As the gaggle of Faeries disappeared into the distance, Sled turns to his friend. “Is something wrong? You’ve been distracted all day.”
“Not really sure, man,” he answers, looking up at the taller sparrow man, “A huge piece of ice broke off of my favorite glacier, but I couldn’t find any reason for it and it’s kinda bothering me.”
“Hm. Well, let’s go have a look,” Sled replies, thoughtfully, “It’s not my talent, but maybe I can help.”
Minutes later they crest the edge of a cliff and the glacier comes into view. Slush gasps, making Sled look at him.
“What is it?” he asks.
“Look, Man,” is the reply, “More ice has fallen off!”
Indeed, much more ice has fallen into the gorge ahead of the glacier, past the point that had broken off this morning.
The friends land on the rock to the side and look over the new front.
“You sure?” asks Sled, “Looks the same to me.”
“Yeah, I’m sure. See where the rock is a little darker? That’s where was this morning.”
“And that much is unusual?” The only difference Sled can see is that the newly-exposed ice is jagged, not smooth, if he remembered correctly what it looked like before.
“Yeah, man, and I don’t have any idea what would cause it. Some breaking is expected as the glacier moves along, but not like this,” he says.
Sled pauses and sniffs the air, brow wrinkled. “Come on,” he says, and takes off toward the source of the ice river, higher up the mountain.
Slush catches up after a few moments. “What is it, man?”
“The air feels… different in this direction,” is the answer.
“I noticed that this morning too, but it’s stronger now. Is it warmer?” he asks.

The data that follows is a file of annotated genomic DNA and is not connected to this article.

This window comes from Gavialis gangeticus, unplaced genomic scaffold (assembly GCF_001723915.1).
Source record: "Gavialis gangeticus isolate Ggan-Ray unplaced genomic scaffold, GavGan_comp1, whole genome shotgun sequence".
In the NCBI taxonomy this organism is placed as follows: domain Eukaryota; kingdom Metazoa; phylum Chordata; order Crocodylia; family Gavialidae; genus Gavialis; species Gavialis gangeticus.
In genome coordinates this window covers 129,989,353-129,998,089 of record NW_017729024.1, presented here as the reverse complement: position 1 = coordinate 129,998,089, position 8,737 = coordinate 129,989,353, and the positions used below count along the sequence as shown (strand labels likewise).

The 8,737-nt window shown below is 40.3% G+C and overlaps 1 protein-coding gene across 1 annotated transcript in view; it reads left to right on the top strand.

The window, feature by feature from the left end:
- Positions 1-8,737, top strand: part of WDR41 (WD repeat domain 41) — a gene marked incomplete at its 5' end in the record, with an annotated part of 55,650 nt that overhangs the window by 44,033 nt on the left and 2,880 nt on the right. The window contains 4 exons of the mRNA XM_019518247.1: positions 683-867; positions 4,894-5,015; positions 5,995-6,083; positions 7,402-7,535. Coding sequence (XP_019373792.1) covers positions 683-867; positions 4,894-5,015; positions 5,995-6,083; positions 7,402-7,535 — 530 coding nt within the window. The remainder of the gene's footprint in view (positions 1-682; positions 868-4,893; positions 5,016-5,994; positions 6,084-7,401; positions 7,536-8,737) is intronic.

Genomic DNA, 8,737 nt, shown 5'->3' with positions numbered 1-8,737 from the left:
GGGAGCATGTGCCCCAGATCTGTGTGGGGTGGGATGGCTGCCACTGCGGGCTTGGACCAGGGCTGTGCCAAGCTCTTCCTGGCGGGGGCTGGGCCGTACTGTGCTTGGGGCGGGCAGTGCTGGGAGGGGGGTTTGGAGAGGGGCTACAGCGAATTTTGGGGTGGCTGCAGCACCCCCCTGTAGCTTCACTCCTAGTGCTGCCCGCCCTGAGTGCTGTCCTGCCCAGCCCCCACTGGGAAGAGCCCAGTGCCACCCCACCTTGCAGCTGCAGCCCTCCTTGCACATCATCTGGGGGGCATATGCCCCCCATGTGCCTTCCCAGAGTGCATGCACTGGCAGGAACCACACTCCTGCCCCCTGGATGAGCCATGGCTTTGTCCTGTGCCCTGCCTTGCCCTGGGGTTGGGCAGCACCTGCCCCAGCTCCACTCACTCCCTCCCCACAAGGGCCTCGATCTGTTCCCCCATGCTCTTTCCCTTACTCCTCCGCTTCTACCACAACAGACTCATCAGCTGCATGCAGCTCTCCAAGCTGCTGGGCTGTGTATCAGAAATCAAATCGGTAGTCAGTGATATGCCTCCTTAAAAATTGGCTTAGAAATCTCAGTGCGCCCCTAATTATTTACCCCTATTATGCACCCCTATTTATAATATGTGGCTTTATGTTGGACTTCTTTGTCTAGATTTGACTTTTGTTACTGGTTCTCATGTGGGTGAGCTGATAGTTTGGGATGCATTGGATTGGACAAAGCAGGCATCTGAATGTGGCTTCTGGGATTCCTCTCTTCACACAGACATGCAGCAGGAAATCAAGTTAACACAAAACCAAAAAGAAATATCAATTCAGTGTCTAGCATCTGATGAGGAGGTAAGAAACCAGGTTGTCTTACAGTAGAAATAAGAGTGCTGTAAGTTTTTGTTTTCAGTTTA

Sled doesn’t answer, as he has noticed something. They have flown out of the falling snow and into sleet. Ahead a copse of evergreen trees stands with no snow on them at all.
“Whoa! Never saw that in the Woods before!” Slush comments. “And look, the snow on the ground is shallower around the trees!”
Sled holds out a hand and drops of water fall into it. “I thought that was sleet, but it’s melted snow!”
A gust of wind hits them, and it is noticeably warmer than it should be.
“Let’s get outta here, man!” yells Slush, and they turn to fly back the way they came.
Safe back in the colder area, they fly away from the glacier.
“We need to tell Lord Milori!” says Sled.
“Yeah, man, that’s too freaky!” agrees Slush.
Flying at top speed they get to Milori’s home and are granted an audience. They explain what they found, and the tall, white-haired sparrowman listens closely.
“Show me,” he says at last.
Mounting the snow owl he used in place of his broken wing, the three of them go back to the spot.
“Do you know what’s going on, sir?” asks Sled, as Milori studies the trees and feels the melted ice.
“I… no, I don’t. This looks like the border of the Fall Forest, but that’s impossible! We’re thousands of wingspans from there!” he answers.
“Yeah, and thousands of wingspans high in the mountains,” adds Slush.
Milori glances toward the westering sun beginning to hide behind a mountain. “It’s getting late. I want you two to go to the library and tell the Keeper about this. Ask him to find anything he can about this, and report back to me.”
“Yes, sir!” the boys echo, and take off.
Milori climbs back on the owl and takes off. He studies the area some more, but the shadows are starting to get deep, and he learns nothing new.
Troubled, he turns his ride and flies back home.